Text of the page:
The summons to court follows a crowdfunded move to launch a private prosecution of the MP, who is currently the frontrunner in the Tory leadership contest, writes the Guardian’s Ben Quinn.
Johnson lied and engaged in criminal conduct when he repeatedly claimed during the 2016 EU referendum that the UK sent £350m a week to Brussels, lawyers for Marcus Ball, a 29-year-old businessman who has launched the prosecution bid, told a court last week.
Read more here:
The risk-off attitude among investors is making its mark on oil markets as well.
Futures for Brent crude, the North Sea benchmark, are down by 2% today to below $69 per barrel. It earlier hit lows of $68.44.
Futures for the US benchmark, West Texas Intermediate, fell by 2.2% to $57.83 per barrel.
Prices have rallied steadily from around $50 per barrel at Christmas to almost $75 in April, but have retreated in the face of concerns over demand as investors await the inevitable slowdown in global growth.
Back in the markets, the FTSE 100 has now lost more than 100 points for the day, or 1.5%. It’s a fairly broad-based sell-off across sectors, with Ocado now the biggest faller, down 5.4% so far.
Every major European index has lost well over 1% so far. France’s Cac 40 is down by 1.8%, Germany’s Dax is down by 1.4%, and Italy’s FTSE MIB has lost 1.5%.
On currency markets, sterling has dipped by 0.14% against the US dollar and 0.1% against the euro. The US dollar index, based on a trade-weighted basket of currencies, is up by 0.1% overall.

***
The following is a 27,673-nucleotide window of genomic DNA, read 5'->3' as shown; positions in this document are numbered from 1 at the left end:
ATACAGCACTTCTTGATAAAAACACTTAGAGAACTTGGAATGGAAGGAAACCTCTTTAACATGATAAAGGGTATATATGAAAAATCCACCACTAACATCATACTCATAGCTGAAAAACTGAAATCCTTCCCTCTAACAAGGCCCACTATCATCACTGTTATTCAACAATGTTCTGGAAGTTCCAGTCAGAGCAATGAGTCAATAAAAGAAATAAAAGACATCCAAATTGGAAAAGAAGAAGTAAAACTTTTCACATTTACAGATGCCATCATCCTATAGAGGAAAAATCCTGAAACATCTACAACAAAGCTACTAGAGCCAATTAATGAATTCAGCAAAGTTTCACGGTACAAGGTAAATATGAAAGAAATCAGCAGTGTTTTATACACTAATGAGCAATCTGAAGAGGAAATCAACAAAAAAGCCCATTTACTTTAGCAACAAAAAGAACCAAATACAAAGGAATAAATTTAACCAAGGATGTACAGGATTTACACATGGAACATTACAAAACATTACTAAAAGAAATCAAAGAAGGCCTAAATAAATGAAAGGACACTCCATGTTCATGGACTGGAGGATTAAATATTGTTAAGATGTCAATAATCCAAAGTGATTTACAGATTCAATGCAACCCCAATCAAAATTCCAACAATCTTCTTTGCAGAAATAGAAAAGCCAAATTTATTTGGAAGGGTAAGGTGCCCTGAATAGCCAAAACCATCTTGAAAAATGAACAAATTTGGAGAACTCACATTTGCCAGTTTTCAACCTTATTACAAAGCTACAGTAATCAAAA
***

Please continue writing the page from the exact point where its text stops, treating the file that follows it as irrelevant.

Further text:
There is also an interesting chapter on the climate crisis in the European Central Bank’s financial stability review.
Central banks have become increasingly vocal on the dangers posed by global heating – albeit couched in language about exposures to financial risks.
The report said:
While significant macroeconomic impacts from climate change may occur in the more distant future, some impacts are already beginning to be felt.
There are “key gaps” in data on the financial sector’s exposure to climate risks, the ECB warned. However, what data there is appears to show an increasing toll from the climate crisis in recent years.
Risks to the eurozone from a no-deal Brexit – still a possibility after 31 October – are “manageable”, but there is the small possibility that disruption could coincide with another global shock with damaging consequences, the ECB says.
The financial stability review says:
There remain tail macro-financial risks whereby a no-deal Brexit interacts with other global shocks, in an environment where risks to the euro area growth outlook are tilted to the downside.
If such a scenario occurs, the impact would likely be concentrated on particular countries, such as those with significant ties to the UK.
Such a shock could dent eurozone GDP growth, along with an “even more significant macroeconomic shock in the UK”.
Downside risks to the growth outlook “appear prominent”, the ECB warns, and Italy is particularly in the crosshairs.
“Country-specific debt sustainability concerns” are a problem, the central bank warns. In case you don’t know which country, they provide a handy chart with a large “IT” in the corner: